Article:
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Thread: Glass photography

  1. #1

    Default Glass photography

    Hi all

    Need to take a photo of my fully glass trophy before it goes to sit in my company's cabinet. Given that its fully glass, I've had lots of problems how to take a photo of it - the angles (coz its 3D), and lighting in particular. Has anyone had experience doing this before, and is there a method for taking such a photo? Tried doing a search but couldn't find any tips.

    Thanks! Andrew

  2. #2

    Default Re: Glass photography

    a black background maybe? with lights... just a suggestion...
    hope it helps...

  3. #3
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    Default Re: Glass photography

    Try taking in ambient light? outdoors? backdrop? Experiment to see best effect?
    "Photography is an austere and blazing poetry of the real" -Ansel Adams

  4. #4
    Moderator ortega's Avatar
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    Default Re: Glass photography

    you have a picture of the trophy?

    normally a dark bg with rim lights from the back

    or back light with dark rims

  5. #5

    Default Re: Glass photography

    Quote Originally Posted by Cap_Dingo View Post
    Hi all

    Need to take a photo of my fully glass trophy before it goes to sit in my company's cabinet. Given that its fully glass, I've had lots of problems how to take a photo of it - the angles (coz its 3D), and lighting in particular. Has anyone had experience doing this before, and is there a method for taking such a photo? Tried doing a search but couldn't find any tips.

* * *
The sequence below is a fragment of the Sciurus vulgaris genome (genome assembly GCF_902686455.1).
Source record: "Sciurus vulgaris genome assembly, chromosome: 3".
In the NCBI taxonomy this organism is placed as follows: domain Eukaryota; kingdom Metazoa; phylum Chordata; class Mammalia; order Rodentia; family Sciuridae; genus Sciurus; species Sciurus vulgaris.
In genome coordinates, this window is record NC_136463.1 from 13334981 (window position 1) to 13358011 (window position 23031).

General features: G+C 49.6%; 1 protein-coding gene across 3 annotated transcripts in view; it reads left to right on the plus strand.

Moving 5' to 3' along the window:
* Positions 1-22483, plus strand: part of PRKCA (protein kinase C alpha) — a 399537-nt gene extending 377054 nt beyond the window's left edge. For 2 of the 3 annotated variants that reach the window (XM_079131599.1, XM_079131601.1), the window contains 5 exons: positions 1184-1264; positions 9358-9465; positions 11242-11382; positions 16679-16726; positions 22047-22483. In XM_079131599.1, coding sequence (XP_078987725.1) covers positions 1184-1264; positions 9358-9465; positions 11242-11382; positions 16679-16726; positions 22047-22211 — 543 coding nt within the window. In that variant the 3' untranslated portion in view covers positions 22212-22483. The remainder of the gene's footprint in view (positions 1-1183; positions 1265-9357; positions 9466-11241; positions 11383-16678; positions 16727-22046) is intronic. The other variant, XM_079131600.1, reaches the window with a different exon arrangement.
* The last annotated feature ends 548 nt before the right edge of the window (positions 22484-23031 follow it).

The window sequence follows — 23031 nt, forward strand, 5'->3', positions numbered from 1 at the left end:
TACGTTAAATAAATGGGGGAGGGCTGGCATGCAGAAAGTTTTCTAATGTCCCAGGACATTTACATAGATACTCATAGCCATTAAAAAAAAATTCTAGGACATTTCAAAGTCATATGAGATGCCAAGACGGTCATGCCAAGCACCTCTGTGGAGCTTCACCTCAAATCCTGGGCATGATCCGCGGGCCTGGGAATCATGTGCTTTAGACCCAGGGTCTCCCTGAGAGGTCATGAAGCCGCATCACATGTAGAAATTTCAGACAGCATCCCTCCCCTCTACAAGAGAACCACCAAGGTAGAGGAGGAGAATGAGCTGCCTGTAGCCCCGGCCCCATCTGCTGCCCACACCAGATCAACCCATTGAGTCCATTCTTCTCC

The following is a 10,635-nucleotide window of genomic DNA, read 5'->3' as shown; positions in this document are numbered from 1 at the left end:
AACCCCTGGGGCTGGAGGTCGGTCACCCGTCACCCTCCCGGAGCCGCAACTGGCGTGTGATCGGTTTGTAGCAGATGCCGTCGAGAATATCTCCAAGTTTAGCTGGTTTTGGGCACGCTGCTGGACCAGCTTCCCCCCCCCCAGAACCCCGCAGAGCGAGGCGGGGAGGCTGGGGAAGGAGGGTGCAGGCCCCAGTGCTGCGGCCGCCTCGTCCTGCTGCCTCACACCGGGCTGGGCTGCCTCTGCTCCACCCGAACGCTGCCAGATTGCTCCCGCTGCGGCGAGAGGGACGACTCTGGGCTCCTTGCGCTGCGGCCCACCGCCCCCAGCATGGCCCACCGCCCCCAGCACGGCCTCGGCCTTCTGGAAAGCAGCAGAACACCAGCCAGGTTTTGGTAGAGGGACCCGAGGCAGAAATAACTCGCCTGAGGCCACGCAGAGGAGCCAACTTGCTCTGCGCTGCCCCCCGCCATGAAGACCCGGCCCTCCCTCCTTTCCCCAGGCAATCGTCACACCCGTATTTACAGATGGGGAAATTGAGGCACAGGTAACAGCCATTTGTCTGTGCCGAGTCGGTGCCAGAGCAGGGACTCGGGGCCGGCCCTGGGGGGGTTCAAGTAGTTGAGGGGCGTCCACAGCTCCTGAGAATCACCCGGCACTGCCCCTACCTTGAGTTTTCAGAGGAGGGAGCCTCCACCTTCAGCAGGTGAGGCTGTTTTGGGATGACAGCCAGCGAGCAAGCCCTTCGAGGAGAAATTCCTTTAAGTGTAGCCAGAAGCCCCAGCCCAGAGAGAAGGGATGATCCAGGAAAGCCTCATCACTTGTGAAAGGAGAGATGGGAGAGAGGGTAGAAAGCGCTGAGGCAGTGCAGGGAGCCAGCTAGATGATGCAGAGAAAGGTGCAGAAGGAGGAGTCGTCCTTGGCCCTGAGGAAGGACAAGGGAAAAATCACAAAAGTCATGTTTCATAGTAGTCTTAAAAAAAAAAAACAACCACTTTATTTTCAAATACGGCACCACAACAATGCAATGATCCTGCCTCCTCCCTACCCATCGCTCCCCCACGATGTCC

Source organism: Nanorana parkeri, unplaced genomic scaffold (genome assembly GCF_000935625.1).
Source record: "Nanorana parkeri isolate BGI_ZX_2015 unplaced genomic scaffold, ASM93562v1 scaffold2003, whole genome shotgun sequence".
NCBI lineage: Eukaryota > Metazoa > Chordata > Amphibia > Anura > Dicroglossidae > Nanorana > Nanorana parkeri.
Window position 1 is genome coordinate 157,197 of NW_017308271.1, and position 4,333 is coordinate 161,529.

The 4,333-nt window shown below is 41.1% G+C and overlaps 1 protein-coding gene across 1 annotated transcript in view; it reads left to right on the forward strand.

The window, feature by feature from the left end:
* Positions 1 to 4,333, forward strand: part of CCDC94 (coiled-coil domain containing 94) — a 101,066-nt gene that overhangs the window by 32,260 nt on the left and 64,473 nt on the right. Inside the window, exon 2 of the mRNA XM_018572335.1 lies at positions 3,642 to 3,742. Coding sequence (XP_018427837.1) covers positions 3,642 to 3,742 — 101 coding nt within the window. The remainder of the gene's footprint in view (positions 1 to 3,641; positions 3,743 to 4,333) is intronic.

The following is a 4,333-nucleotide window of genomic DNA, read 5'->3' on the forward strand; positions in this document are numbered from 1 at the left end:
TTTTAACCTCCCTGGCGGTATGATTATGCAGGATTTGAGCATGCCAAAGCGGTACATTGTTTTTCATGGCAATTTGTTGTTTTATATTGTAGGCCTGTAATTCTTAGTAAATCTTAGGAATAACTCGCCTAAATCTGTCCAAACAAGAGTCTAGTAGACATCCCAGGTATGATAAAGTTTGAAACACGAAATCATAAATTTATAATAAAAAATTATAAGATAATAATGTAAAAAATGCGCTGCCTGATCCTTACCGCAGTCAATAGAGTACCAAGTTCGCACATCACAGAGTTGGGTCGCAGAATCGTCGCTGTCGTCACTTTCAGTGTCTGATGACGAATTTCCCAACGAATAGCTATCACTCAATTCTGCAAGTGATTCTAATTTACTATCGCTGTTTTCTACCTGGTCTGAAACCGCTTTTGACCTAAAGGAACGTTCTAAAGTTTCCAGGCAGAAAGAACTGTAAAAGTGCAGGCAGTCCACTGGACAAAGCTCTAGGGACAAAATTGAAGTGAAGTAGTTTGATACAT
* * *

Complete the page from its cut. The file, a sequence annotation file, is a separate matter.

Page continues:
Thanks! Andrew
    Still Life photography. That's where you will get your answer. However, knowing a few still life photographer, and how they lit their subjects, this is definately a job for strobes. Ambient light is not likely to work.
    deadpoet
    my portfolio

  6. #6
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    Default Re: Glass photography

    hmmm try this:
    spotlights shining upward and towards the front, from the base of the trophy. of course the spotlight itself shld be at the back base of the trophy.
    shld be able to light up the glass and provide an interesting effect

    just my 2 cents worth..

  7. #7
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    Default Re: Glass photography

    It would be better if we can have an idea of how the trophy looks like, but generally speaking, I would use back light as the main light source. Keep a distance so as to aviod blown edges. Black cards at the side slightly back of subject and reflectors in front. If there're wordings/a plate w/words in front, add a bounce light against the reflector.

    Hope it helps.
    I get paid more shooting part time ...... damn, I should find more time to shoot part time

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    Default Re: Glass photography

    Quote Originally Posted by yqt View Post